One evening in 1991, while under house arrest at her home in Yangon, Aung San Suu Kyi was listening to the radio when the presenter reported that she had won the Nobel peace prize.
The news, she recounted in her Nobel lecture two decades later, "did not seem quite real because in a sense I did not feel myself to be quite real at that time." Her imprisonment, she said, had divorced her from the reality around her. She credited the Nobel Committee's award with restoring that sense of reality and drawing her "back into the wider human community".
Today, Aung San Suu Kyi leads Myanmar's government, but seems to have once again lost that sense of reality and connection with the wider human community.
Over the past two weeks, Myanmar security forces have unleashed a campaign of terror against the country's ethnic Rohingya minority in parts of Rakhine State in the country's west. The violence has left at least 400 dead and forced 80,000 to flee into Bangladesh.
Refugees report that Myanmar's military has waged a scorched earth campaign, setting Rohingya villages alight from helicopters and driving people out of their communities. Many have nothing left and are now pouring into squalid refugee camps with little space or food in a country with little ability to assist them.
The latest "clearance operations," as Myanmar's military calls them, were launched in response to an August 25 attack on security forces by a Rohingya insurgent group, the Arakan Rohingya Salvation Army (ARSA), which took the lives of 12 soldiers and policemen. Since then, there have been unconfirmed reports that ARSA has forced young Rohingya men and boys to stay behind and assist in further attacks, and that insurgents have executed Rohingya civilians suspected of collaboration with security forces.
In a statement in March, ARSA explained that it had been formed in response to persecution of the Rohingya over decades under military rule – but particularly out of a sense of frustration that Aung San Suu Kyi had not sought to improve their situation since coming to power exactly one year earlier.
As the situation has worsened, Aung San Suu Kyi has mostly remained silent about the violence. Her supporters overseas have pointed out that under the 2008 constitution, which was written by the military to keep her out of power, she has no control over the security services. Moreover, deep prejudices against the Rohingya within Myanmar mean any statement by Aung San Suu Kyi urging greater respect for their human rights are likely to be used against her and her party by the military's party at the next election.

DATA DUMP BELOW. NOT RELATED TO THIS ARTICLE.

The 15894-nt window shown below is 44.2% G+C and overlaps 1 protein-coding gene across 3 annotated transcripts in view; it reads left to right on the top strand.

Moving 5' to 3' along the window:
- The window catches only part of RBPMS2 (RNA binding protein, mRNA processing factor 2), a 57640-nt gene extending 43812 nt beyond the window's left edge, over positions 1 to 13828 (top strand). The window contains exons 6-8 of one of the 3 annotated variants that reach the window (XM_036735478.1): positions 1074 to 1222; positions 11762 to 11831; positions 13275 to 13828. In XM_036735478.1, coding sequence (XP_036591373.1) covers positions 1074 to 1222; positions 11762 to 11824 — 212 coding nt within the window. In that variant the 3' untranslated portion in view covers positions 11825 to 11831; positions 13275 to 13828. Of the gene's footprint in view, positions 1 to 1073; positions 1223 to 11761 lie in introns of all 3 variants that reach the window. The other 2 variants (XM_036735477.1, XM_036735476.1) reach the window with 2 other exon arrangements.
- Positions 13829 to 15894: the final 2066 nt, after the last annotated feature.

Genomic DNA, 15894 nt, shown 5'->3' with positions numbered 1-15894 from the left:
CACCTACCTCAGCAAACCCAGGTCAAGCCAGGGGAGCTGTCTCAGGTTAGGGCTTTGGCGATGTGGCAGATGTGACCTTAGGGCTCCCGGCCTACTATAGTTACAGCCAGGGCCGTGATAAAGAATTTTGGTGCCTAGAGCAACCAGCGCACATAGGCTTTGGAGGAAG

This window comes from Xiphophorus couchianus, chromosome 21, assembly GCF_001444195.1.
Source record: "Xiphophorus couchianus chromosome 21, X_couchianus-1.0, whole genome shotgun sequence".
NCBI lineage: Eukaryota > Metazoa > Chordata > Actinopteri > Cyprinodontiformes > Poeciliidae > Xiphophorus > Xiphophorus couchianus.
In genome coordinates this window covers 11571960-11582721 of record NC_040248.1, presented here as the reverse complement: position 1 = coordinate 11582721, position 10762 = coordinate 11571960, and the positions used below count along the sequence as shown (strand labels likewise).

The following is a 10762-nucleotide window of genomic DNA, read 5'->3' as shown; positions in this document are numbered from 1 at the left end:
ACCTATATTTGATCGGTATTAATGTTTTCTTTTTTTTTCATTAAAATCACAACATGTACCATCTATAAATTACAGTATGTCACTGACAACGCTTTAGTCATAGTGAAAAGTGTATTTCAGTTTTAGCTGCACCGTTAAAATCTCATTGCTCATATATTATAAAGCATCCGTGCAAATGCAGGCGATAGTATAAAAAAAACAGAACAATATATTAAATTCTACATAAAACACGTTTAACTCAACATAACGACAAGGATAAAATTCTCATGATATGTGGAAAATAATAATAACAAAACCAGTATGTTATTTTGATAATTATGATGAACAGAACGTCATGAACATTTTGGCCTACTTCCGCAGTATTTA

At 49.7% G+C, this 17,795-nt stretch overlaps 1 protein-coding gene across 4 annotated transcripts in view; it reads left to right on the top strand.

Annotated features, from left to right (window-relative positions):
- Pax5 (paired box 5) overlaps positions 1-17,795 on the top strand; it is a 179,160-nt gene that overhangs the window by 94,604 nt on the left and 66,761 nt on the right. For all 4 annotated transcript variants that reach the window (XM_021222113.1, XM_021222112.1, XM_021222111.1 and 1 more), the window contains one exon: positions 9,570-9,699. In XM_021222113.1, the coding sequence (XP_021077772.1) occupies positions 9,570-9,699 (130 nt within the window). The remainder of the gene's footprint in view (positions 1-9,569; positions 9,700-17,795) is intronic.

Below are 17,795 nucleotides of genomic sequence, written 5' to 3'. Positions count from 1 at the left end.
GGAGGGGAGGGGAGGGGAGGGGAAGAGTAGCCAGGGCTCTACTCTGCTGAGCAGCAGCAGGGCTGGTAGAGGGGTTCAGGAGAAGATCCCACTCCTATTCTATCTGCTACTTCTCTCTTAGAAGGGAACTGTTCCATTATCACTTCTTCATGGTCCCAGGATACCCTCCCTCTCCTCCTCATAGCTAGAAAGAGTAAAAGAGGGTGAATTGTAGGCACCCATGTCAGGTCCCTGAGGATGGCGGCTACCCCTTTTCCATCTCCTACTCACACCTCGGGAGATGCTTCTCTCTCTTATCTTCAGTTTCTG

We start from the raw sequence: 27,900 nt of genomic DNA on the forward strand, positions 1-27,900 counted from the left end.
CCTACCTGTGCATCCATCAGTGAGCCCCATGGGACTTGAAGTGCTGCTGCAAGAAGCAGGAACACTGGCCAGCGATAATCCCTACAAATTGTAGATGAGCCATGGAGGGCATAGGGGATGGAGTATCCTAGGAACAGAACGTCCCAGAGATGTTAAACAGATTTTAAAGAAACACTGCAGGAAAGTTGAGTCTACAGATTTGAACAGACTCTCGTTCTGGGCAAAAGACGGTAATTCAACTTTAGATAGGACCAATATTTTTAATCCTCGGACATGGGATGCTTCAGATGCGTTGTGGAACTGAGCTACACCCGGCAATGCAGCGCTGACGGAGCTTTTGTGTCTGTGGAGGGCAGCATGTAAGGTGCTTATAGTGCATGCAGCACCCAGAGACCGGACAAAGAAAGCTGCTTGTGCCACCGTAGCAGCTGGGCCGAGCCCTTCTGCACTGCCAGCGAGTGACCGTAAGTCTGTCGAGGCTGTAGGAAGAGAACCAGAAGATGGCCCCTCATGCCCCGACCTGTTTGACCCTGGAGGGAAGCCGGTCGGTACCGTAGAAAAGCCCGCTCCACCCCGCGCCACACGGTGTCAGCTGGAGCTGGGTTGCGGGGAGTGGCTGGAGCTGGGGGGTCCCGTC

But even if one accepts that Aung San Suu Kyi has little control over the operations, and that speaking out would advantage her autocratic opponents, Aung San Suu Kyi has failed to take simple steps that would help to resolve the crisis or alleviate suffering.
Indeed, she has made matters worse.
For example, her office has alleged that Rohingya have burned down their own villages in order to elicit sympathy. It has argued that international aid organisations are assisting the insurgents, citing photos of World Food Program packets discovered in an alleged insurgent hideout. These allegations have put aid workers at grave risk in Rakhine State's current febrile climate.
Aung San Suu Kyi's office has characterised the ARSA as terrorists, an appellation that it does not use to describe any of the other 18 ethnic armed groups waging insurgencies throughout the country. The state media, which is under her control, has fanned the flames of hatred through its coverage of the attacks, and alleged that Rohingya accounts of atrocities are "fake news".
After the UN Human Rights Council in Geneva voted in March to send an international fact-finding mission to investigate earlier allegations of killings, rape, and torture in Rakhine State, Myanmar called the decision "unacceptable". The foreign ministry, which Aung San Suu Kyi leads, has declared it will not grant the delegation visas.
Aung San Suu Kyi has pointed instead to work of an advisory commission created by Myanmar's government, and led by former UN Secretary General Kofi Annan, to investigate long-term solutions to the situation in Rakhine State. The commission delivered its findings just before the ARSA attacks last month.
Many of the Annan Commission's recommendations are thoughtful solutions to the challenge of developing ethnic and religious harmony in Rakhine State. But what is needed now is urgent pressure on Aung San Suu Kyi and the military to halt the violence against Rohingya civilians, end the propaganda campaign against them and aid organisations in state media outlets, and to allow food aid back into Rakhine State where it can reach vulnerable populations.
If the military's clearance operations continue, there will be little chance of putting the Annan Commission's recommendations to work among Rakhine State's decimated and newly hostile Rohingya population.
As Aung San Suu Kyi herself noted in her 2012 Nobel lecture, "Wherever suffering is ignored, there will be the seeds of conflict, for suffering degrades and embitters and enrages".